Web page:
Some transgender inmates at Colorado Territorial prison want reforms — including the option to be jailed in a woman’s prison — that could result from Lindsay Saunders-Velez’s outspokenness. They just don’t like how she went about it.

They say the transgender inmate who sued the state prison system claiming she was raped is making their situation worse by failing to follow an unofficial code of conduct that keeps safe people who identify with a gender other than the one with which they were born.

“We call her a him,” Paula Marie Thompson said, using one of the most searing insults to trans people: using male pronouns when referring to someone who identifies as a woman. “Nobody wants to be around him any more.”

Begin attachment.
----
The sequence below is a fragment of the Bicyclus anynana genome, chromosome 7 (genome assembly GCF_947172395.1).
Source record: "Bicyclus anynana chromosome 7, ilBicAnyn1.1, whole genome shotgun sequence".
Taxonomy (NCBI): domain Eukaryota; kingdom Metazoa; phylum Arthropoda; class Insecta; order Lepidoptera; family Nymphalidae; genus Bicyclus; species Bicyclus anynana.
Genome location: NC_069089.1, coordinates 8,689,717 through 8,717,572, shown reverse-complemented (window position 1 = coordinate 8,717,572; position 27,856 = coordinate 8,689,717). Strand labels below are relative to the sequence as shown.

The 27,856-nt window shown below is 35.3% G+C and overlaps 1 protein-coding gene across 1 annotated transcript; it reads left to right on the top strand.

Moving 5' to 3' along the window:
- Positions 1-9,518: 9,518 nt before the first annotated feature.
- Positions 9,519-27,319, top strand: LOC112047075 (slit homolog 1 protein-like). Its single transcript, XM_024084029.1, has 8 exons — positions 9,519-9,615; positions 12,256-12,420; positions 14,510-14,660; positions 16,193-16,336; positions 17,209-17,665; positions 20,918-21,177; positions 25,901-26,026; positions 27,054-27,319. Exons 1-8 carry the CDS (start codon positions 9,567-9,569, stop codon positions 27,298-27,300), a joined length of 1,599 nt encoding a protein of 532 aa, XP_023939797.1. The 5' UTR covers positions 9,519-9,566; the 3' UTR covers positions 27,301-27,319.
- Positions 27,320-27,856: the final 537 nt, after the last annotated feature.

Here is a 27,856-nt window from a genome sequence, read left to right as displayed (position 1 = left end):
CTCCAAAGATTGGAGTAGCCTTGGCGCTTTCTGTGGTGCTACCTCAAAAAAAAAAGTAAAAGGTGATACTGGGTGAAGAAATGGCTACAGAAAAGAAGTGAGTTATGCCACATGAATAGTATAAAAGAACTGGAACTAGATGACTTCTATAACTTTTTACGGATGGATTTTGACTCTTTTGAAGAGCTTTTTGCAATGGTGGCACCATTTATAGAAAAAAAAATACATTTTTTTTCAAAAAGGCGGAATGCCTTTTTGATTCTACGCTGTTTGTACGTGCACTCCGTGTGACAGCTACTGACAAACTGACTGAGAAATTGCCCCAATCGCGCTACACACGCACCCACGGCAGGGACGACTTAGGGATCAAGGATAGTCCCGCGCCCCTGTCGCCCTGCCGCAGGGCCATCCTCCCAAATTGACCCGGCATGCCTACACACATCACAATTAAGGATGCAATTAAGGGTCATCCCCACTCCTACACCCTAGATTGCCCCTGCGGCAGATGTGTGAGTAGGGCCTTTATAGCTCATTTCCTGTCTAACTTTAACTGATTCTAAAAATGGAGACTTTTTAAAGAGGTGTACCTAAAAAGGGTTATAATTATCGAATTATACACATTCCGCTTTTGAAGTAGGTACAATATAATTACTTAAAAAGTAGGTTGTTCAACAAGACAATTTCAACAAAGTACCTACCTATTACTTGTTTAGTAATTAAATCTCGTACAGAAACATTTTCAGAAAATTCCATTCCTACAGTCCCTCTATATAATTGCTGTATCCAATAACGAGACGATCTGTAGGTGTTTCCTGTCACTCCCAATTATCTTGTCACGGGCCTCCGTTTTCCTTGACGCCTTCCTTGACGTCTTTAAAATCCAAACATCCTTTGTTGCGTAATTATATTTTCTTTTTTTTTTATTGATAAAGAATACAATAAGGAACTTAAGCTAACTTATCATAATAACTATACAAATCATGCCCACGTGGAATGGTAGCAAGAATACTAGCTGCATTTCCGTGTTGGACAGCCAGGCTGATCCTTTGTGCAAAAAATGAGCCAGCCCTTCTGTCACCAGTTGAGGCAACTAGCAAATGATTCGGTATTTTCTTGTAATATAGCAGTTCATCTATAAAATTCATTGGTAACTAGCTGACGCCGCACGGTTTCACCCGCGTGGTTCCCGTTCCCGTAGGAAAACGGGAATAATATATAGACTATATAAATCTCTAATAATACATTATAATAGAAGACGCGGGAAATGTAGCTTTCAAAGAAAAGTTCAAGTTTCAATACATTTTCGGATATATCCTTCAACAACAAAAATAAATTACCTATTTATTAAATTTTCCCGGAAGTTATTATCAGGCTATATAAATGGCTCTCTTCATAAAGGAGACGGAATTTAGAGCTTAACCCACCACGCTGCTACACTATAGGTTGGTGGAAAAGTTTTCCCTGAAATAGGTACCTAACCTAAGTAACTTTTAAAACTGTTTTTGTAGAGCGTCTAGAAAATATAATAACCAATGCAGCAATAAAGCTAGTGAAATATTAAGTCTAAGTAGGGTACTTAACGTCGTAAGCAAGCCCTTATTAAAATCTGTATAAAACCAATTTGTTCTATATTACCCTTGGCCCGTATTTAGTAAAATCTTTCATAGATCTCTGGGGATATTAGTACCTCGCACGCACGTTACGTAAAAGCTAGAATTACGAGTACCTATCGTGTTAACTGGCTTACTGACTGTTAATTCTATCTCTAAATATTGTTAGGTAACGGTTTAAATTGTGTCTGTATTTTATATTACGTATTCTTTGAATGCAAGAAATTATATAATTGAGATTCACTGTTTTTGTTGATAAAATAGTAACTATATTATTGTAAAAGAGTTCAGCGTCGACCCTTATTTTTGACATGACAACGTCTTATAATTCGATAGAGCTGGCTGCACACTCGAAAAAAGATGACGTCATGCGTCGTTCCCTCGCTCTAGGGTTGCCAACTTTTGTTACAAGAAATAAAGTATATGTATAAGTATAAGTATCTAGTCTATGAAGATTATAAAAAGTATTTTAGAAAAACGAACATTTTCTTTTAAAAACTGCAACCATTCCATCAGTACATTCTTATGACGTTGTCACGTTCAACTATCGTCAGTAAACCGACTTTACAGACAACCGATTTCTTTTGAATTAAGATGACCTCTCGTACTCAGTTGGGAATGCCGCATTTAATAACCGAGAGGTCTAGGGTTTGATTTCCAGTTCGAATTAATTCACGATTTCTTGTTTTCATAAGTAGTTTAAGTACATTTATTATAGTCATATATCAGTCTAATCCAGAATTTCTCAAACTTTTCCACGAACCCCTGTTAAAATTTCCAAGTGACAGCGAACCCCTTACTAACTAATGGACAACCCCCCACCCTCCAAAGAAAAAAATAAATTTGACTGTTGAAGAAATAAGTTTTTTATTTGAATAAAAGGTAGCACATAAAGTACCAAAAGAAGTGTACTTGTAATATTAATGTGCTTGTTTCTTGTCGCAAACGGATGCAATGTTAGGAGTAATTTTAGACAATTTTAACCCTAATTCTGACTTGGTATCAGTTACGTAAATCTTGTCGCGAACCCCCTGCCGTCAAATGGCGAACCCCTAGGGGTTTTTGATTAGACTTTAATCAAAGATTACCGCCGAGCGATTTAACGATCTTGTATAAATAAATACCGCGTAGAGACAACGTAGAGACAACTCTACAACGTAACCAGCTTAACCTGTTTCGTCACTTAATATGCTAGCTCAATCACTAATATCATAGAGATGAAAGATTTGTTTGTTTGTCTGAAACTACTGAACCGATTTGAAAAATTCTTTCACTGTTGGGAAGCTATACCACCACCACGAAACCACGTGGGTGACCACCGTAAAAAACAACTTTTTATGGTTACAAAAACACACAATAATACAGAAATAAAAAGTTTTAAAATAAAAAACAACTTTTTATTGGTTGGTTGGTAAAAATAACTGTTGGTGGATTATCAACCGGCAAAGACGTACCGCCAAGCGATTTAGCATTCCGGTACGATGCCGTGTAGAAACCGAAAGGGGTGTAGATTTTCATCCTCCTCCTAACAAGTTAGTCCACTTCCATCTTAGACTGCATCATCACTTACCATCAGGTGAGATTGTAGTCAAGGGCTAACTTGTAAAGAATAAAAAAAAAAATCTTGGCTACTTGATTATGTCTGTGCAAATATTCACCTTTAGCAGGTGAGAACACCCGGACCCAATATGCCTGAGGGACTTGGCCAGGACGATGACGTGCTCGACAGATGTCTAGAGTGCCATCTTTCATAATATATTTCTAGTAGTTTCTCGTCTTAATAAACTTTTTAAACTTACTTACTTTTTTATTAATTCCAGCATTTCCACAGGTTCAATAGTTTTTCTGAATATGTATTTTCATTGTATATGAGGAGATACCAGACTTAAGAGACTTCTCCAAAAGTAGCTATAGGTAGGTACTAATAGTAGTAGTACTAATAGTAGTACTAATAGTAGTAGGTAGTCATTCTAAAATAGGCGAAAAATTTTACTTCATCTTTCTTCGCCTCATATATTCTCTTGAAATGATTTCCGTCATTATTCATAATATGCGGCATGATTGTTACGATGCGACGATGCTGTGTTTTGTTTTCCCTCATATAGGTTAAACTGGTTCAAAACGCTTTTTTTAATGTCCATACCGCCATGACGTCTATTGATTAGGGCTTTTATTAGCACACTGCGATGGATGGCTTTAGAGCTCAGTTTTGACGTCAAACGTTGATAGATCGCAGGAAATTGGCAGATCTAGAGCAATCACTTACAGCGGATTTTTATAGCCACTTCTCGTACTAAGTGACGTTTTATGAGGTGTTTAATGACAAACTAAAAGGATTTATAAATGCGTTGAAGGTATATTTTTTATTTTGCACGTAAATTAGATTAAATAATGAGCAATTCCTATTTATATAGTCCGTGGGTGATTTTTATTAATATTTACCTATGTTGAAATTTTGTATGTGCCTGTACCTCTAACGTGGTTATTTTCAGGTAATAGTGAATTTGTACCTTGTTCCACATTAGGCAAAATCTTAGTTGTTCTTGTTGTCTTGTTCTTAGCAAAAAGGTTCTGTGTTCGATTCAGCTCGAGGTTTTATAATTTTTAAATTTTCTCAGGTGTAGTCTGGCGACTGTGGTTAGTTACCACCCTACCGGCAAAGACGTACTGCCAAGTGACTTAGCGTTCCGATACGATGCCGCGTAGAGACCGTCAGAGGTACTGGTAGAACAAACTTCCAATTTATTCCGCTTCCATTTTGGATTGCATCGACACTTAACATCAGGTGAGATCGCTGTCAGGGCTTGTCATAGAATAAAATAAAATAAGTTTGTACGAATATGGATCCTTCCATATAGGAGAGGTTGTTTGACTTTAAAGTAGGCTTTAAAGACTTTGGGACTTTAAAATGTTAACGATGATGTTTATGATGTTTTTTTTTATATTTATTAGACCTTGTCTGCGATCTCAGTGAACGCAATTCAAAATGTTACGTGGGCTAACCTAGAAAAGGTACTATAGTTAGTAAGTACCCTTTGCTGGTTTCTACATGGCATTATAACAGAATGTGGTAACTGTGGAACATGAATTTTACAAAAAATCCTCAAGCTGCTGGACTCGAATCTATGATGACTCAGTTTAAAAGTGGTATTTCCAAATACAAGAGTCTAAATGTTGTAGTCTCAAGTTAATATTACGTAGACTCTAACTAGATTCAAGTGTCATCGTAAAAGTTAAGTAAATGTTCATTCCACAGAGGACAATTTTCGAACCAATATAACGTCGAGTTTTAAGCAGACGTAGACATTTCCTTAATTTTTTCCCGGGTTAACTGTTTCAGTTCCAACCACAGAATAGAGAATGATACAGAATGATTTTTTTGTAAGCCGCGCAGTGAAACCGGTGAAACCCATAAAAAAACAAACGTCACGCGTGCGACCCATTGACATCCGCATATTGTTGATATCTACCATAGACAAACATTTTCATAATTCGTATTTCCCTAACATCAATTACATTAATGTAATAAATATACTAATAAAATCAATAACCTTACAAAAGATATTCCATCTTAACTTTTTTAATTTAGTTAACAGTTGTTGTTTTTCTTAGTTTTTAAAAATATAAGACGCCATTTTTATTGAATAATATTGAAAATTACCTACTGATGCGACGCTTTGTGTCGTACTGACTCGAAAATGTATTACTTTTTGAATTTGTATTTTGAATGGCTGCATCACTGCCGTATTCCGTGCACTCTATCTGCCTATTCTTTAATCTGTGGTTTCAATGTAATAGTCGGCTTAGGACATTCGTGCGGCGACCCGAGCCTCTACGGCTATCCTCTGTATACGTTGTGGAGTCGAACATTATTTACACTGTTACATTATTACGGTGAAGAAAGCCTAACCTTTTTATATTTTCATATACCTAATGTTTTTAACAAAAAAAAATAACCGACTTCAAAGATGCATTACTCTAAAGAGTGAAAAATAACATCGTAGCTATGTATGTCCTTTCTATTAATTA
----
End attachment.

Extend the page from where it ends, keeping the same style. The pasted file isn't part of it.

Colorado lawmakers on May 7 cited Saunders-Velez by name in a resolution prodding the Colorado Department of Corrections to update their policy regarding transgender inmates, asking that “gender non-conforming” prisoners be housed according to their gender identity rather than genital configuration.

Joe Amon, The Denver Post

Transgender inmate Jessica Guitron 58, at the Colorado Territorial Correctional Facility in Ca–non City on May 4, 2018.

Joe Amon, The Denver Post

Transgender inmate Monica Anaya, 44, at the Colorado Territorial Correctional Facility in Ca–non City May 4, 2018.

Joe Amon, The Denver Post

Transgender inmate Acacia Lyndarr, 39, at the Colorado Territorial Correctional Facility in Ca–non City, May 4, 2018.

Joe Amon, The Denver Post

Transgender inmate Taliyah Murphy, 34, at the Colorado Territorial Correctional Facility in Cañon City May 4, 2018.

Joe Amon, The Denver Post

Transgender inmate Paula Thompson, 44, speaks at the Colorado Territorial Correctional Facility in Cañon City May 4, 2018.

“Transgender inmates are particularly vulnerable in

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